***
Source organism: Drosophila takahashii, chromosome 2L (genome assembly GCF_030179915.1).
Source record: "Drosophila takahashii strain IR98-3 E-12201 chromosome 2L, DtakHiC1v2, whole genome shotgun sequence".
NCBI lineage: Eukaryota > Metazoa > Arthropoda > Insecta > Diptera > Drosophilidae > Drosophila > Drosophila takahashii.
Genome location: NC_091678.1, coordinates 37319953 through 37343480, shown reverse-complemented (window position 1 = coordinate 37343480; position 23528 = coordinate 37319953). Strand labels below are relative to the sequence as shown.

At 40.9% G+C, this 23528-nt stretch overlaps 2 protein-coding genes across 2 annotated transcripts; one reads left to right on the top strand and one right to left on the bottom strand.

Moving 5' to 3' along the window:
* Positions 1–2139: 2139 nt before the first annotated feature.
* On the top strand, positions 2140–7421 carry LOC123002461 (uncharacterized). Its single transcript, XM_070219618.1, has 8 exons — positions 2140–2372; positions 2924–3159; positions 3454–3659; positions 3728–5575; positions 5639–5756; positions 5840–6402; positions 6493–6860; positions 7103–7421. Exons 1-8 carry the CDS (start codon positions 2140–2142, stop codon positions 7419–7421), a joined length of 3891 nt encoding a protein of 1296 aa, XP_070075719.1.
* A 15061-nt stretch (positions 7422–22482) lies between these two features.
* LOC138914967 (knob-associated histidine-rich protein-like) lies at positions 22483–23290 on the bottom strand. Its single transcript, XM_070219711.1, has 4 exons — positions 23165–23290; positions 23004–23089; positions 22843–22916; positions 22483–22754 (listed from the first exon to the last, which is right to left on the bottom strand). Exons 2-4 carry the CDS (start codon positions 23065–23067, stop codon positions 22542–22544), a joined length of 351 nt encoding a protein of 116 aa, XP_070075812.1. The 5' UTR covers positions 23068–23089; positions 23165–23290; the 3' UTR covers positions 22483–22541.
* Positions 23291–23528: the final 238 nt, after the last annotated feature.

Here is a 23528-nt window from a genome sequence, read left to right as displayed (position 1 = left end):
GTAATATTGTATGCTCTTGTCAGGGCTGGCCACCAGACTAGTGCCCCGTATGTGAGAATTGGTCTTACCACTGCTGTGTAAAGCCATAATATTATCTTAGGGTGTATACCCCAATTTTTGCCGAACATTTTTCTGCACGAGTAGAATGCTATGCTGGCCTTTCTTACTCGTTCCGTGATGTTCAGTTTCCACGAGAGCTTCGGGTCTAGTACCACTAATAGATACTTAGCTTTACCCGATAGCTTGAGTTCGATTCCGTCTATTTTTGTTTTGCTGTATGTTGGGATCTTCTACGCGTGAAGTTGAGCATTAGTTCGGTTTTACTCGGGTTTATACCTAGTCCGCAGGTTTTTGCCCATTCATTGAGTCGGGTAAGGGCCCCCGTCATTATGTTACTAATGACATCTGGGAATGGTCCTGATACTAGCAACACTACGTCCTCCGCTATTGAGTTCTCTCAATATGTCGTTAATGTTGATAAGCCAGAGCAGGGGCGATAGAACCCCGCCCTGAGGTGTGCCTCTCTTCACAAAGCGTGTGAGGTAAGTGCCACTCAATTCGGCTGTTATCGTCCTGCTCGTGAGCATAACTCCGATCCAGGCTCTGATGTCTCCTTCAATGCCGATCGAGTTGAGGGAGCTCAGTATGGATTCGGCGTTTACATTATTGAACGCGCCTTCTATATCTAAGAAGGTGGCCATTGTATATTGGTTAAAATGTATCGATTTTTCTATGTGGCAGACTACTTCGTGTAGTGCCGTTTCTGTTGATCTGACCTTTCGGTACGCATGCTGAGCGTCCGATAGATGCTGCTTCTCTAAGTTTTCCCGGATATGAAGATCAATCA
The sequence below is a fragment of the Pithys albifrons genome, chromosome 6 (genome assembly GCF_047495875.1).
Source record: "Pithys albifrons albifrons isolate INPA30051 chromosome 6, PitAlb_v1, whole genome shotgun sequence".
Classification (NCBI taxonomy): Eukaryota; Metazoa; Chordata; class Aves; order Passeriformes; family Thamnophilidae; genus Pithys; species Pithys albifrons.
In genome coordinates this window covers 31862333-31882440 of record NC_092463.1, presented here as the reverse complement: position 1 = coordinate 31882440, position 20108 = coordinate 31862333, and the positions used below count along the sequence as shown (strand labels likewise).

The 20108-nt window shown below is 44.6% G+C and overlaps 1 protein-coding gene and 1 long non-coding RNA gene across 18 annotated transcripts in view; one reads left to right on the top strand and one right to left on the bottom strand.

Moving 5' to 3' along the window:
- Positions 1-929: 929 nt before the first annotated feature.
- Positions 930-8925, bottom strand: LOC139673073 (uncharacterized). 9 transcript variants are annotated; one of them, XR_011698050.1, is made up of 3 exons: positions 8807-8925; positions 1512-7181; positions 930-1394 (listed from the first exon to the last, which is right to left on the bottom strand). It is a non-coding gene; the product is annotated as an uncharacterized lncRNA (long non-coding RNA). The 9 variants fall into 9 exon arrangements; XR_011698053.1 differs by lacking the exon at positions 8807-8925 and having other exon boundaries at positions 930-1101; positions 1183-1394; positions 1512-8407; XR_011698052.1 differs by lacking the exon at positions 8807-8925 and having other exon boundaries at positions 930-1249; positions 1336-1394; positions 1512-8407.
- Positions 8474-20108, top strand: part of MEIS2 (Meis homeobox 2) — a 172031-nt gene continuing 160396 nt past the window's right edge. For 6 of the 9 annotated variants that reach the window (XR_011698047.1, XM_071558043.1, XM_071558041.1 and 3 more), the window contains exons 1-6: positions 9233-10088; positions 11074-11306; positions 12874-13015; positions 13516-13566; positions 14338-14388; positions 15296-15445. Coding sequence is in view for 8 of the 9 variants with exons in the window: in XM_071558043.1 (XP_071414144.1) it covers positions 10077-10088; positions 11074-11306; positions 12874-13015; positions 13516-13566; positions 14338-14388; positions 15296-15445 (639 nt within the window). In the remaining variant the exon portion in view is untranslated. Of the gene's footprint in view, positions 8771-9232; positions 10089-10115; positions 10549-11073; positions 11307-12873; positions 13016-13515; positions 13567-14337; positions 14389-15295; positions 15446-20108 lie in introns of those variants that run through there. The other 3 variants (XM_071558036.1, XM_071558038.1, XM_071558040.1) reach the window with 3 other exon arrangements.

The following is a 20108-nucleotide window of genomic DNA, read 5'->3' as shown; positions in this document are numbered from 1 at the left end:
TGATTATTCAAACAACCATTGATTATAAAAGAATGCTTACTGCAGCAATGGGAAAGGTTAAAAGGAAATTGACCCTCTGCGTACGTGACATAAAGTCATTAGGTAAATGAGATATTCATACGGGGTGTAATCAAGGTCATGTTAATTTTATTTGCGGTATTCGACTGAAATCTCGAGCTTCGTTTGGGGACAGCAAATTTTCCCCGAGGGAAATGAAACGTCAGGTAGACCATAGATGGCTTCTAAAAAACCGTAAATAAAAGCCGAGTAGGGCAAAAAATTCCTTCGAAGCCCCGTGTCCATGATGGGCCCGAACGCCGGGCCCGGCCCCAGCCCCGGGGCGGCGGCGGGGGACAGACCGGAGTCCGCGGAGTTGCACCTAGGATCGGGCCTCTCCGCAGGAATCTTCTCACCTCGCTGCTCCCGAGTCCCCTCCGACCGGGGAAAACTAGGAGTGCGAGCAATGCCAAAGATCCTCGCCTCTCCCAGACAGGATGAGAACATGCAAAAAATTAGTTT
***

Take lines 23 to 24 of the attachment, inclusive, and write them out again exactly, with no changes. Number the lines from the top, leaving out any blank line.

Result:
The following is a 20108-nucleotide window of genomic DNA, read 5'->3' as shown; positions in this document are numbered from 1 at the left end:
TGATTATTCAAACAACCATTGATTATAAAAGAATGCTTACTGCAGCAATGGGAAAGGTTAAAAGGAAATTGACCCTCTGCGTACGTGACATAAAGTCATTAGGTAAATGAGATATTCATACGGGGTGTAATCAAGGTCATGTTAATTTTATTTGCGGTATTCGACTGAAATCTCGAGCTTCGTTTGGGGACAGCAAATTTTCCCCGAGGGAAATGAAACGTCAGGTAGACCATAGATGGCTTCTAAAAAACCGTAAATAAAAGCCGAGTAGGGCAAAAAATTCCTTCGAAGCCCCGTGTCCATGATGGGCCCGAACGCCGGGCCCGGCCCCAGCCCCGGGGCGGCGGCGGGGGACAGACCGGAGTCCGCGGAGTTGCACCTAGGATCGGGCCTCTCCGCAGGAATCTTCTCACCTCGCTGCTCCCGAGTCCCCTCCGACCGGGGAAAACTAGGAGTGCGAGCAATGCCAAAGATCCTCGCCTCTCCCAGACAGGATGAGAACATGCAAAAAATTAGTTT